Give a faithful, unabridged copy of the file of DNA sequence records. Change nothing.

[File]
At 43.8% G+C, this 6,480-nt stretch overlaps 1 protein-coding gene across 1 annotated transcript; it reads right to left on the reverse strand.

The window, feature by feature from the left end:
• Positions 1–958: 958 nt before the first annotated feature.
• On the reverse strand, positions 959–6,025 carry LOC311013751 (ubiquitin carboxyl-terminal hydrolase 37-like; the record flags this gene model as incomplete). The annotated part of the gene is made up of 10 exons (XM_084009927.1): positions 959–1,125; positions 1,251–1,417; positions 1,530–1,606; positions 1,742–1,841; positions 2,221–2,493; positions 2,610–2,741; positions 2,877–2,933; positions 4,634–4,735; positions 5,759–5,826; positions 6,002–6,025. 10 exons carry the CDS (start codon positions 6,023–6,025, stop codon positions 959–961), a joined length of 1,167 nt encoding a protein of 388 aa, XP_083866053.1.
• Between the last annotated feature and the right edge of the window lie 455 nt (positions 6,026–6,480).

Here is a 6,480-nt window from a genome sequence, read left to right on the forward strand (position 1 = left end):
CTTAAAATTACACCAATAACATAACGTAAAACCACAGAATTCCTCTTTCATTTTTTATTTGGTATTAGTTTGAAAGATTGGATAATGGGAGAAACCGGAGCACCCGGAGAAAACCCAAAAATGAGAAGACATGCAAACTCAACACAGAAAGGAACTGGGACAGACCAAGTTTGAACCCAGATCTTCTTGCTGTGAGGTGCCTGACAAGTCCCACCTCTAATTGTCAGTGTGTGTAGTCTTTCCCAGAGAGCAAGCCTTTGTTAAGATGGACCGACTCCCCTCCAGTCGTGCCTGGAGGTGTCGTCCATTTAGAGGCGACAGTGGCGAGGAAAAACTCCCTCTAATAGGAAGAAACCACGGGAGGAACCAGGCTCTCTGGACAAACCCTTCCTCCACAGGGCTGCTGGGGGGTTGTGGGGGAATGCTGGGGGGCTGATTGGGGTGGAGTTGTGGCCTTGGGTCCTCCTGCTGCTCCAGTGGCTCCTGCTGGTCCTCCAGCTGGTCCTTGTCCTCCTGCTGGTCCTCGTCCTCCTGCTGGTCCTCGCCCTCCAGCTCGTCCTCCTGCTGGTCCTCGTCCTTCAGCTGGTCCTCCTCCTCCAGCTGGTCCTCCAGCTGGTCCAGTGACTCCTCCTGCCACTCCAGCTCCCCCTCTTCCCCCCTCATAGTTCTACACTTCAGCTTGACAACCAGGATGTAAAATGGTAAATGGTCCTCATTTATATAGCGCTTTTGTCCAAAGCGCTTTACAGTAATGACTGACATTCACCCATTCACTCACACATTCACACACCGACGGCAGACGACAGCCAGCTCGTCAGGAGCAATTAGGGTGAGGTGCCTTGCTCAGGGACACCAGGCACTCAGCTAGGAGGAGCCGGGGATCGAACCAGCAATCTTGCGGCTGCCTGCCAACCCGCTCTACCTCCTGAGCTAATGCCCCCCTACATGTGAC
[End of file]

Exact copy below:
At 43.8% G+C, this 6,480-nt stretch overlaps 1 protein-coding gene across 1 annotated transcript; it reads right to left on the reverse strand.

The window, feature by feature from the left end:
• Positions 1–958: 958 nt before the first annotated feature.
• On the reverse strand, positions 959–6,025 carry LOC311013751 (ubiquitin carboxyl-terminal hydrolase 37-like; the record flags this gene model as incomplete). The annotated part of the gene is made up of 10 exons (XM_084009927.1): positions 959–1,125; positions 1,251–1,417; positions 1,530–1,606; positions 1,742–1,841; positions 2,221–2,493; positions 2,610–2,741; positions 2,877–2,933; positions 4,634–4,735; positions 5,759–5,826; positions 6,002–6,025. 10 exons carry the CDS (start codon positions 6,023–6,025, stop codon positions 959–961), a joined length of 1,167 nt encoding a protein of 388 aa, XP_083866053.1.
• Between the last annotated feature and the right edge of the window lie 455 nt (positions 6,026–6,480).

Here is a 6,480-nt window from a genome sequence, read left to right on the forward strand (position 1 = left end):
CTTAAAATTACACCAATAACATAACGTAAAACCACAGAATTCCTCTTTCATTTTTTATTTGGTATTAGTTTGAAAGATTGGATAATGGGAGAAACCGGAGCACCCGGAGAAAACCCAAAAATGAGAAGACATGCAAACTCAACACAGAAAGGAACTGGGACAGACCAAGTTTGAACCCAGATCTTCTTGCTGTGAGGTGCCTGACAAGTCCCACCTCTAATTGTCAGTGTGTGTAGTCTTTCCCAGAGAGCAAGCCTTTGTTAAGATGGACCGACTCCCCTCCAGTCGTGCCTGGAGGTGTCGTCCATTTAGAGGCGACAGTGGCGAGGAAAAACTCCCTCTAATAGGAAGAAACCACGGGAGGAACCAGGCTCTCTGGACAAACCCTTCCTCCACAGGGCTGCTGGGGGGTTGTGGGGGAATGCTGGGGGGCTGATTGGGGTGGAGTTGTGGCCTTGGGTCCTCCTGCTGCTCCAGTGGCTCCTGCTGGTCCTCCAGCTGGTCCTTGTCCTCCTGCTGGTCCTCGTCCTCCTGCTGGTCCTCGCCCTCCAGCTCGTCCTCCTGCTGGTCCTCGTCCTTCAGCTGGTCCTCCTCCTCCAGCTGGTCCTCCAGCTGGTCCAGTGACTCCTCCTGCCACTCCAGCTCCCCCTCTTCCCCCCTCATAGTTCTACACTTCAGCTTGACAACCAGGATGTAAAATGGTAAATGGTCCTCATTTATATAGCGCTTTTGTCCAAAGCGCTTTACAGTAATGACTGACATTCACCCATTCACTCACACATTCACACACCGACGGCAGACGACAGCCAGCTCGTCAGGAGCAATTAGGGTGAGGTGCCTTGCTCAGGGACACCAGGCACTCAGCTAGGAGGAGCCGGGGATCGAACCAGCAATCTTGCGGCTGCCTGCCAACCCGCTCTACCTCCTGAGCTAATGCCCCCCTACATGTGAC